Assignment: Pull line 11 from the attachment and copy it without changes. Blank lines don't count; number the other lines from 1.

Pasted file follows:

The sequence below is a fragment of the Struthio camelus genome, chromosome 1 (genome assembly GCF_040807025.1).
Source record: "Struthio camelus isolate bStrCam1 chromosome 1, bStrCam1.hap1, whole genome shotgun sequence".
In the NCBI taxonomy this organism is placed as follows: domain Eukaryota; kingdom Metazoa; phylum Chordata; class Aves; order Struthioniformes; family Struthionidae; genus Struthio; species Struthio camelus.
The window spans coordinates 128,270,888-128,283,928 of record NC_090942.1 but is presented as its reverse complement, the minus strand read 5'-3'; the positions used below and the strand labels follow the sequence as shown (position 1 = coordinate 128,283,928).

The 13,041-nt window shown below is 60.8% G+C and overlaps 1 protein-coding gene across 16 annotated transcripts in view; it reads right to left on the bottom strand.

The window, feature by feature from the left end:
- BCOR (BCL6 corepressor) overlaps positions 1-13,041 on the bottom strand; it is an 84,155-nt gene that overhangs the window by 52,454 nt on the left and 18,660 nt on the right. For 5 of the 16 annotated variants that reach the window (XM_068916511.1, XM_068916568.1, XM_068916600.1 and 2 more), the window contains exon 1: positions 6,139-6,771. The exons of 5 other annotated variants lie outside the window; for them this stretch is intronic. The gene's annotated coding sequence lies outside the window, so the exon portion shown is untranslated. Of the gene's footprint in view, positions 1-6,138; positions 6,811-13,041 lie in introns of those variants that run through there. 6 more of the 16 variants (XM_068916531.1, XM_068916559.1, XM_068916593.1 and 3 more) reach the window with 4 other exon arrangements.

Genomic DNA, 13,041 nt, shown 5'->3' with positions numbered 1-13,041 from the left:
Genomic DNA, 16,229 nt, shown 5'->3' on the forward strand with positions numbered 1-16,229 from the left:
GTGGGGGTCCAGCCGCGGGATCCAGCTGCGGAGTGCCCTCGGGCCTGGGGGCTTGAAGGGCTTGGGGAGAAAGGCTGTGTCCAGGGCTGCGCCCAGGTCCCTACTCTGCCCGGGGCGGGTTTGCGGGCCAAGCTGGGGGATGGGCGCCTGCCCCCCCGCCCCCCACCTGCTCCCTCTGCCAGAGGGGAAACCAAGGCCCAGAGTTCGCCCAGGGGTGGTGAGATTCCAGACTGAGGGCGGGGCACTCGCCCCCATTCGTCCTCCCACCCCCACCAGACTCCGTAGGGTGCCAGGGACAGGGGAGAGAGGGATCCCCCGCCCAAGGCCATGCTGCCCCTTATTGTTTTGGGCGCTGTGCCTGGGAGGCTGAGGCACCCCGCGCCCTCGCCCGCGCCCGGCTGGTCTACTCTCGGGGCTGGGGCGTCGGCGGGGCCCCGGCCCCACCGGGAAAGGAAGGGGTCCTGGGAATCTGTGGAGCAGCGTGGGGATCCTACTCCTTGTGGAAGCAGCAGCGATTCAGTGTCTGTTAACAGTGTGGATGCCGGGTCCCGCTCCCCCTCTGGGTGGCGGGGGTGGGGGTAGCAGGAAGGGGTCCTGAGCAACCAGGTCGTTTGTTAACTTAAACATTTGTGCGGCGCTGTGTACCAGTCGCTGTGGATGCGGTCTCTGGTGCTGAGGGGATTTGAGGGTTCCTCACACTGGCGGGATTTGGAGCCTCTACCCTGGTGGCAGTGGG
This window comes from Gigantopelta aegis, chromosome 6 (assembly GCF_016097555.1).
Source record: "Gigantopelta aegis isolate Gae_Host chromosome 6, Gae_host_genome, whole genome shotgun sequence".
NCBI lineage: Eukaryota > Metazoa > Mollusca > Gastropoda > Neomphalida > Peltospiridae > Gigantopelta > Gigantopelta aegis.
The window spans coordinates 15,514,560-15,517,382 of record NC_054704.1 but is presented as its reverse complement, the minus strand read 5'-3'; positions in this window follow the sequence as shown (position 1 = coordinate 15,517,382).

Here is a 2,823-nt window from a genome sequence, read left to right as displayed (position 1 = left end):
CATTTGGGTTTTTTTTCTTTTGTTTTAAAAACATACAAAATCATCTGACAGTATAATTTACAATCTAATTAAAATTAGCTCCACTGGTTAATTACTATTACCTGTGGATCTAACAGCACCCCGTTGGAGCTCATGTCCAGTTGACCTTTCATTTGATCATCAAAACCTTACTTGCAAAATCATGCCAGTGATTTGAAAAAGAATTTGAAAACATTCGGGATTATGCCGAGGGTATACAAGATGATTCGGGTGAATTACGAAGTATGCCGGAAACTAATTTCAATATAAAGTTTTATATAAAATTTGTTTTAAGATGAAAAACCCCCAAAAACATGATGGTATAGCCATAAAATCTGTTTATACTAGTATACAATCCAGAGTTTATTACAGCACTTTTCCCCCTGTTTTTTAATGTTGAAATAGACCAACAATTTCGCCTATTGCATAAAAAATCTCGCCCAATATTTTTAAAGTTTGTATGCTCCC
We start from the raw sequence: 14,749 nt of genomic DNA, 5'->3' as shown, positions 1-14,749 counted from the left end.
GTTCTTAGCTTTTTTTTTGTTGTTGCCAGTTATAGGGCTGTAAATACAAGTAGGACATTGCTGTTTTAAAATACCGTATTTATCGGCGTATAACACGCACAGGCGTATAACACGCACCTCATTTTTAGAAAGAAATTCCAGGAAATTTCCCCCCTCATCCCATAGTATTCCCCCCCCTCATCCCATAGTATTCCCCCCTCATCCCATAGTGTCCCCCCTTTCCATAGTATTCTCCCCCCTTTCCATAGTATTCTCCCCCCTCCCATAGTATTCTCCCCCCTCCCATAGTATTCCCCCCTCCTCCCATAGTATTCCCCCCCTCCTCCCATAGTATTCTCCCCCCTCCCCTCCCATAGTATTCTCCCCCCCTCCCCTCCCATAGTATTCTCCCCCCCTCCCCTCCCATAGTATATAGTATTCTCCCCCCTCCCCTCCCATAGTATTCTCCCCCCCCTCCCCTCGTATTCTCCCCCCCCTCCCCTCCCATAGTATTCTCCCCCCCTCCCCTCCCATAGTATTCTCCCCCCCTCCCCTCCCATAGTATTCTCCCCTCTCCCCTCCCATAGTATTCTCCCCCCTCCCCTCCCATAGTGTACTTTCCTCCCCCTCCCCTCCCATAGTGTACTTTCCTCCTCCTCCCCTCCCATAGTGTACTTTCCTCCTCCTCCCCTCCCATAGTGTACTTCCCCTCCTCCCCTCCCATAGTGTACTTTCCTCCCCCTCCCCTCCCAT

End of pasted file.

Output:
This window comes from Gigantopelta aegis, chromosome 6 (assembly GCF_016097555.1).